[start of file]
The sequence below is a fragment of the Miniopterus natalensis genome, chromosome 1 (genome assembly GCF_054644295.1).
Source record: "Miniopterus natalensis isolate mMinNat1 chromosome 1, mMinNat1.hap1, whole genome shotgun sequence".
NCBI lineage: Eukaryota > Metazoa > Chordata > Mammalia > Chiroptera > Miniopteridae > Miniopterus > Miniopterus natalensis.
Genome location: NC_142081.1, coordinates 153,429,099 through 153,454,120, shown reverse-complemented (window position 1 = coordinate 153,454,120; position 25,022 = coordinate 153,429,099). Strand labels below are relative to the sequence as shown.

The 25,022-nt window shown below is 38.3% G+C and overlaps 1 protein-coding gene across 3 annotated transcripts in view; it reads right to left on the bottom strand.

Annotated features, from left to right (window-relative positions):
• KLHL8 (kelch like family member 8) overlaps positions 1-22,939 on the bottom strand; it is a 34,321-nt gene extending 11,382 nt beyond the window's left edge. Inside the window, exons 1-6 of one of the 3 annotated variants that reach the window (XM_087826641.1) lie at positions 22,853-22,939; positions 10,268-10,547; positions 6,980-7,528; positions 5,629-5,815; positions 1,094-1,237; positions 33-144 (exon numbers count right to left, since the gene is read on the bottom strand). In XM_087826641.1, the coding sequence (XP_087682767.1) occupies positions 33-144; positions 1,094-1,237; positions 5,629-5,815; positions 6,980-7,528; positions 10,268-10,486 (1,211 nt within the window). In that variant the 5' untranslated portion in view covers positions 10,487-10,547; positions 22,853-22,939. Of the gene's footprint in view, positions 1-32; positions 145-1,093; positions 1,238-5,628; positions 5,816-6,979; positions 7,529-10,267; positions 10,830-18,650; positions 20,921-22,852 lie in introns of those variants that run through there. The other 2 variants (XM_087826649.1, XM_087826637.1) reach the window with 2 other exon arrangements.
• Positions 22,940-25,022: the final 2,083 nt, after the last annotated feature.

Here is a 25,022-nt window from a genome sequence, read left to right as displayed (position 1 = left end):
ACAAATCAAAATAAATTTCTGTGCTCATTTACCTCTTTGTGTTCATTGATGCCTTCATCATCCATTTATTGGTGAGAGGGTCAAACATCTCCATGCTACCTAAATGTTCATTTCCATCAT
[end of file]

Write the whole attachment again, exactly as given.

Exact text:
The sequence below is a fragment of the Miniopterus natalensis genome, chromosome 1 (genome assembly GCF_054644295.1).
Source record: "Miniopterus natalensis isolate mMinNat1 chromosome 1, mMinNat1.hap1, whole genome shotgun sequence".
NCBI lineage: Eukaryota > Metazoa > Chordata > Mammalia > Chiroptera > Miniopteridae > Miniopterus > Miniopterus natalensis.
Genome location: NC_142081.1, coordinates 153,429,099 through 153,454,120, shown reverse-complemented (window position 1 = coordinate 153,454,120; position 25,022 = coordinate 153,429,099). Strand labels below are relative to the sequence as shown.

The 25,022-nt window shown below is 38.3% G+C and overlaps 1 protein-coding gene across 3 annotated transcripts in view; it reads right to left on the bottom strand.

Annotated features, from left to right (window-relative positions):
• KLHL8 (kelch like family member 8) overlaps positions 1-22,939 on the bottom strand; it is a 34,321-nt gene extending 11,382 nt beyond the window's left edge. Inside the window, exons 1-6 of one of the 3 annotated variants that reach the window (XM_087826641.1) lie at positions 22,853-22,939; positions 10,268-10,547; positions 6,980-7,528; positions 5,629-5,815; positions 1,094-1,237; positions 33-144 (exon numbers count right to left, since the gene is read on the bottom strand). In XM_087826641.1, the coding sequence (XP_087682767.1) occupies positions 33-144; positions 1,094-1,237; positions 5,629-5,815; positions 6,980-7,528; positions 10,268-10,486 (1,211 nt within the window). In that variant the 5' untranslated portion in view covers positions 10,487-10,547; positions 22,853-22,939. Of the gene's footprint in view, positions 1-32; positions 145-1,093; positions 1,238-5,628; positions 5,816-6,979; positions 7,529-10,267; positions 10,830-18,650; positions 20,921-22,852 lie in introns of those variants that run through there. The other 2 variants (XM_087826649.1, XM_087826637.1) reach the window with 2 other exon arrangements.
• Positions 22,940-25,022: the final 2,083 nt, after the last annotated feature.

Here is a 25,022-nt window from a genome sequence, read left to right as displayed (position 1 = left end):
ACAAATCAAAATAAATTTCTGTGCTCATTTACCTCTTTGTGTTCATTGATGCCTTCATCATCCATTTATTGGTGAGAGGGTCAAACATCTCCATGCTACCTAAATGTTCATTTCCATCAT